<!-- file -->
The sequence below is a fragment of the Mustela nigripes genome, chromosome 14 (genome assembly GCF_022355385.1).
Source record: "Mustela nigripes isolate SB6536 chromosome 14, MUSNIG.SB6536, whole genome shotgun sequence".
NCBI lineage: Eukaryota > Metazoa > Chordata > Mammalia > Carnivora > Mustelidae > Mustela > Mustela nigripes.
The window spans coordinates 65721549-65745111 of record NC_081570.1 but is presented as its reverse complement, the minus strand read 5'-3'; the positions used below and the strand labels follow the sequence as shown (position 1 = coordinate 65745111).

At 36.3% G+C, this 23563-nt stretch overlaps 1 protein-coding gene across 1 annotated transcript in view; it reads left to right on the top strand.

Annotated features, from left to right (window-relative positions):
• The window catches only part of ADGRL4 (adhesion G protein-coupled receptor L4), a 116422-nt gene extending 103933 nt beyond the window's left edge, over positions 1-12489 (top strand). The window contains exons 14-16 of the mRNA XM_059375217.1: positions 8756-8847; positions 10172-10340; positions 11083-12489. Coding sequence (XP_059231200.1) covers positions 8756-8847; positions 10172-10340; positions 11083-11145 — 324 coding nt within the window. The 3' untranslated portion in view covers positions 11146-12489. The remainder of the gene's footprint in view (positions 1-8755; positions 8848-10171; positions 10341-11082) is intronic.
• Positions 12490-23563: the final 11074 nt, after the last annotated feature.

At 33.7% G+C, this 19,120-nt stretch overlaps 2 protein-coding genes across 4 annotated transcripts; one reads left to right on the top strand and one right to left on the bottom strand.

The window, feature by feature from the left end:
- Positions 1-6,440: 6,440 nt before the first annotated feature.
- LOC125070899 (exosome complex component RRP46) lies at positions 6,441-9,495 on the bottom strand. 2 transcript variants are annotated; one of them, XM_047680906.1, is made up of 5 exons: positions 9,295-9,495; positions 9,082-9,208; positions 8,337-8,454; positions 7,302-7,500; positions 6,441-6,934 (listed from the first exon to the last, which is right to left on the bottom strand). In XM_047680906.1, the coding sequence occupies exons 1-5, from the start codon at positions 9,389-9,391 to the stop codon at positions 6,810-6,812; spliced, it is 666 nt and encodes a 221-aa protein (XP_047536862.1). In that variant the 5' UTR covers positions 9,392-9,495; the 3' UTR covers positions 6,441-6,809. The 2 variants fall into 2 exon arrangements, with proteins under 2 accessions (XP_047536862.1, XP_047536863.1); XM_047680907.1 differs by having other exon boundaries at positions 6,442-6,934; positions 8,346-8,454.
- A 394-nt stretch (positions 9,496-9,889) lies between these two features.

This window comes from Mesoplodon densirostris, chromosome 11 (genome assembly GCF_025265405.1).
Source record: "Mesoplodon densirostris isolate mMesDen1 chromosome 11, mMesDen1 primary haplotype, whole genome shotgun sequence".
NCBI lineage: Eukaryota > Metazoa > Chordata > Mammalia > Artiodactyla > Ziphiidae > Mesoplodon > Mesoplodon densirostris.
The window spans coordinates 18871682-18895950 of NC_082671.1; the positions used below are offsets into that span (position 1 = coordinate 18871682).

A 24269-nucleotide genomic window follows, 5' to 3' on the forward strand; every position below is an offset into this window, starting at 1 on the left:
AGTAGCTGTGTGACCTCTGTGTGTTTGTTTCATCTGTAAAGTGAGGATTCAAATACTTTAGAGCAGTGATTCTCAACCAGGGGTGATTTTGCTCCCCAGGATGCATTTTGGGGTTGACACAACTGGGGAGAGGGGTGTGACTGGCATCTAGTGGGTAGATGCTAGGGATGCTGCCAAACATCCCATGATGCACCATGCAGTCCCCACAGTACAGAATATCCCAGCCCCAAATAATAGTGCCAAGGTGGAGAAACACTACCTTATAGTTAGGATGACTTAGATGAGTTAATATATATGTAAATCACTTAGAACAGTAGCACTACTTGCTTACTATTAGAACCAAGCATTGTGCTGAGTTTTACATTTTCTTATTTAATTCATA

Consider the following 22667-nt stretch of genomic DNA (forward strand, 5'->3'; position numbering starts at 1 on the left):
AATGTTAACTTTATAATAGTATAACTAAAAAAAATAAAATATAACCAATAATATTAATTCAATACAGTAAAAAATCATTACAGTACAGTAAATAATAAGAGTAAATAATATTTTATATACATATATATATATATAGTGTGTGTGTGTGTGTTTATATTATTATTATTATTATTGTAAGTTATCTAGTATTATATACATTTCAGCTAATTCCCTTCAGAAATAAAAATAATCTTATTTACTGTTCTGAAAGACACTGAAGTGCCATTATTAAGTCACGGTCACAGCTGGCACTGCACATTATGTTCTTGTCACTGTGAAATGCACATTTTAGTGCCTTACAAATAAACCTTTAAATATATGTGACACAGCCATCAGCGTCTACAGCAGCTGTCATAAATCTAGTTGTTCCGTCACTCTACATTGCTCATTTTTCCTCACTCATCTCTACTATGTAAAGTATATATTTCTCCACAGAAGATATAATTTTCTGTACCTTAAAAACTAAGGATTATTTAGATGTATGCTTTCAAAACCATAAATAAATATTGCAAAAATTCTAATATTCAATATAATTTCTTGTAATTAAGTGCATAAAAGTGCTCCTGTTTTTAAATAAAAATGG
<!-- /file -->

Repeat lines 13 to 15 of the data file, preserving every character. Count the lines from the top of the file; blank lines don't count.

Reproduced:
- A 394-nt stretch (positions 9,496-9,889) lies between these two features.

This window comes from Mesoplodon densirostris, chromosome 11 (genome assembly GCF_025265405.1).
Source record: "Mesoplodon densirostris isolate mMesDen1 chromosome 11, mMesDen1 primary haplotype, whole genome shotgun sequence".